Next-Generation Kick Detection During Connections

Topics: Well integrity/control
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At least 25% of all influx events on deepwater wells occur while making connections, but few deepwater-rig contractors use kick-detection alarms to alert the driller during a connection. Because of the transient-flow characteristics associated with connections, kick detection during connections is the most challenging to automate effectively. An influx-detection-at-pumps-stop (IDAPS) software was developed to provide early warning of abnormal flowback conditions during connections.


On the basis of an internal review of kick-detection technology, an operator determined that three different well-­construction activities must be included in any automated, smart kick-detection system: drilling, making connections, and tripping.

A multiyear effort was initiated in 2012 to develop an automated kick-detection system specific to connections. This effort resulted in the development of the IDAPS software that is now in daily use in the operator’s real-time operations centers (RTOCs), where it is part of the routine suite of monitoring programs used during the well-construction phase of offshore wells. Most existing influx- or kick-detection systems designed for RTOC users require frequent interaction with a knowledgeable user, but the IDAPS application was designed to require only minimal interaction to automatically detect connection-related possible influxes, with an associated influx probability from low to confirmed, and to alert RTOC users in real time.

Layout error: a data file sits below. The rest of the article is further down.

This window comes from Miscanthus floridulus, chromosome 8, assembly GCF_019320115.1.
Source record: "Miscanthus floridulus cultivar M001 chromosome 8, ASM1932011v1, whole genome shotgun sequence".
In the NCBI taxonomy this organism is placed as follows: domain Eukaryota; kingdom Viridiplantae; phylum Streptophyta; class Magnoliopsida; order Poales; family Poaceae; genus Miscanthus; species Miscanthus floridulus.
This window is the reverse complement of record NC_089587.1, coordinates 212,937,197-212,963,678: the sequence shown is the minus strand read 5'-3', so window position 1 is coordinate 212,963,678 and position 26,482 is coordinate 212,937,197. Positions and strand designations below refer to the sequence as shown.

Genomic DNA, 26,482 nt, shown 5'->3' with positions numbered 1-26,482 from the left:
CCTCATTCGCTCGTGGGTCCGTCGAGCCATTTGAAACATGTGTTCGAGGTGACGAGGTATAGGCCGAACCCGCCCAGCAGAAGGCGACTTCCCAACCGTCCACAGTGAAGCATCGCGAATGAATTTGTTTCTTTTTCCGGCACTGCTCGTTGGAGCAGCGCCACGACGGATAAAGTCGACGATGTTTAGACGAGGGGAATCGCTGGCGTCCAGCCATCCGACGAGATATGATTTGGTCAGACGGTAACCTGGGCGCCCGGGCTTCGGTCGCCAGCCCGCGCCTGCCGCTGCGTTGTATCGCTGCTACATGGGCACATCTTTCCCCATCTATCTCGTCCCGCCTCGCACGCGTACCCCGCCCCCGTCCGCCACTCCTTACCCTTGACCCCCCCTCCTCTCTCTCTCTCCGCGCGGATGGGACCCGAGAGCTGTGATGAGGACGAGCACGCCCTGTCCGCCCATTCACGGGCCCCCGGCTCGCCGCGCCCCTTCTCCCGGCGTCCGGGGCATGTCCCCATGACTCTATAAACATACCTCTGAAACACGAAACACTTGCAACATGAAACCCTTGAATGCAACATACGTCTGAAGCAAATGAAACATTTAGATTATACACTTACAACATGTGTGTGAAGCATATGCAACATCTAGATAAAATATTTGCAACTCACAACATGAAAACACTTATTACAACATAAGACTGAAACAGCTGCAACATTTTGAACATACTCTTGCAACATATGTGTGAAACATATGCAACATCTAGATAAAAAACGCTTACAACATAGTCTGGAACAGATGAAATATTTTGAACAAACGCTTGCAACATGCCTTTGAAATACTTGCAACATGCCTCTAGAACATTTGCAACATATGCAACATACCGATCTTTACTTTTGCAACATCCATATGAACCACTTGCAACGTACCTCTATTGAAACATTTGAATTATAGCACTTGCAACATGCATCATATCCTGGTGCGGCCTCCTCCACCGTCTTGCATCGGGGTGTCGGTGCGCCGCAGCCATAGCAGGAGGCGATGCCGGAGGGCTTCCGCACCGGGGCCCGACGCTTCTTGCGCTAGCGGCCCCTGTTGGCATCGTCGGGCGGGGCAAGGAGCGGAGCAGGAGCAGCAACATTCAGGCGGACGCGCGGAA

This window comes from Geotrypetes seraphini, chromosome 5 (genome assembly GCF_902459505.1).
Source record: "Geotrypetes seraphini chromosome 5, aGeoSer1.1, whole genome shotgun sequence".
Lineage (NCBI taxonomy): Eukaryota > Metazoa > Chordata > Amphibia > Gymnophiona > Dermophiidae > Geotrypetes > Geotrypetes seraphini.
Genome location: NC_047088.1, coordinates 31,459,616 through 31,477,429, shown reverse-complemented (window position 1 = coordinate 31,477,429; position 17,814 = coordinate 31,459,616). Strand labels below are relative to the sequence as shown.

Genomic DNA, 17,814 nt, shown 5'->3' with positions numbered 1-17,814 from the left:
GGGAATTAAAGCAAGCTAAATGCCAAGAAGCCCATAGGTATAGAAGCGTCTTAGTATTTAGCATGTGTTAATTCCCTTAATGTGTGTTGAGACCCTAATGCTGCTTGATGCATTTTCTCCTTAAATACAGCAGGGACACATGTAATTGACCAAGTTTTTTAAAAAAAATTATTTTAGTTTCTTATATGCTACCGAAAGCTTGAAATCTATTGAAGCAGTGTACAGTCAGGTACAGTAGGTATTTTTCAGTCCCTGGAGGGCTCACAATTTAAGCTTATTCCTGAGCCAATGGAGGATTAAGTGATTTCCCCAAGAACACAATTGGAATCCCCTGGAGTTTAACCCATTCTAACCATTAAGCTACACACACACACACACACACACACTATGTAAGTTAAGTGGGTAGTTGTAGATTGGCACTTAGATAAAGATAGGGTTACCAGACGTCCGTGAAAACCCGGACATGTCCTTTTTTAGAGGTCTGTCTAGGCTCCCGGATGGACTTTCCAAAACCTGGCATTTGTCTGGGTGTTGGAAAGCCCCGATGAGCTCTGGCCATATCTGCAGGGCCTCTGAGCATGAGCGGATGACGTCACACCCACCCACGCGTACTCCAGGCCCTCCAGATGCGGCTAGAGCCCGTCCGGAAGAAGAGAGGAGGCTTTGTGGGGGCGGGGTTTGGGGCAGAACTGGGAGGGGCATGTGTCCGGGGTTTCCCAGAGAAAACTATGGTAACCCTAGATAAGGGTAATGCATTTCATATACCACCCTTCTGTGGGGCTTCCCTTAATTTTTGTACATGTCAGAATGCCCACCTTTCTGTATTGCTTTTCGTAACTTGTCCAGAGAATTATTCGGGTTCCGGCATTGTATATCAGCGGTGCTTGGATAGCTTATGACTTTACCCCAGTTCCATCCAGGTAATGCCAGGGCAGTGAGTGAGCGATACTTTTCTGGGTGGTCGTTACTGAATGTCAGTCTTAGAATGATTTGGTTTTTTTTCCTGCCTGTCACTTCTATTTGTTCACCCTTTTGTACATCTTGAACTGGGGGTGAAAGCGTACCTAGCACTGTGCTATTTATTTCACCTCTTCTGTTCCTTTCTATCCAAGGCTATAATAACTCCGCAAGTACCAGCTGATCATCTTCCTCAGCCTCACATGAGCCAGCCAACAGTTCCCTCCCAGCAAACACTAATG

This article, written by JPT Technology Editor Chris Carpenter, contains highlights of paper SPE 178821, “Next-Generation Kick Detection During Connections: Influx-Detection-at-Pumps-Stop Software,” by B.A. Tarr, SPE, D.W. Ladendorf, SPE, and D. Sanchez, Shell, and G.M. Milner, SPE, CoVar Applied Technologies, prepared for the 2016 IADC/SPE Drilling Conference and Exhibition, Fort Worth, Texas, USA, 1–3 March. The paper has not been peer reviewed.
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Next-Generation Kick Detection During Connections

18 December 2016

Volume: 69 | Issue: 1